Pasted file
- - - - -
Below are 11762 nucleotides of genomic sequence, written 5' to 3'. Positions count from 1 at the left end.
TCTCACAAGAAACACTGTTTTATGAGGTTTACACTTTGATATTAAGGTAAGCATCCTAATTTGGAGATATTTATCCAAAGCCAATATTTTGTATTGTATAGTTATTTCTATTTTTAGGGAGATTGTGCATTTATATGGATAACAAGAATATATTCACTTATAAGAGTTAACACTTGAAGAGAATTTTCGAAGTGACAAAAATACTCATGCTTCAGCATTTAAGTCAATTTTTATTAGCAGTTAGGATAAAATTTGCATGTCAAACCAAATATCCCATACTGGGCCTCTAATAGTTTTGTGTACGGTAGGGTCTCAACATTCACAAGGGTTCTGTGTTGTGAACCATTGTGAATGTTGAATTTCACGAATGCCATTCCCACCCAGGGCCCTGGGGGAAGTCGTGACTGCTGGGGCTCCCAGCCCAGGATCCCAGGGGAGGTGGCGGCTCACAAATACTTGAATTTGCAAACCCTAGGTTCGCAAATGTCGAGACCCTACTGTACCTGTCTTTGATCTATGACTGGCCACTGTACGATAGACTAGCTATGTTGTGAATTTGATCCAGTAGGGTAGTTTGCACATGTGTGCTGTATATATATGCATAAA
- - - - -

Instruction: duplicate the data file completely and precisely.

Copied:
Below are 11762 nucleotides of genomic sequence, written 5' to 3'. Positions count from 1 at the left end.
TCTCACAAGAAACACTGTTTTATGAGGTTTACACTTTGATATTAAGGTAAGCATCCTAATTTGGAGATATTTATCCAAAGCCAATATTTTGTATTGTATAGTTATTTCTATTTTTAGGGAGATTGTGCATTTATATGGATAACAAGAATATATTCACTTATAAGAGTTAACACTTGAAGAGAATTTTCGAAGTGACAAAAATACTCATGCTTCAGCATTTAAGTCAATTTTTATTAGCAGTTAGGATAAAATTTGCATGTCAAACCAAATATCCCATACTGGGCCTCTAATAGTTTTGTGTACGGTAGGGTCTCAACATTCACAAGGGTTCTGTGTTGTGAACCATTGTGAATGTTGAATTTCACGAATGCCATTCCCACCCAGGGCCCTGGGGGAAGTCGTGACTGCTGGGGCTCCCAGCCCAGGATCCCAGGGGAGGTGGCGGCTCACAAATACTTGAATTTGCAAACCCTAGGTTCGCAAATGTCGAGACCCTACTGTACCTGTCTTTGATCTATGACTGGCCACTGTACGATAGACTAGCTATGTTGTGAATTTGATCCAGTAGGGTAGTTTGCACATGTGTGCTGTATATATATGCATAAA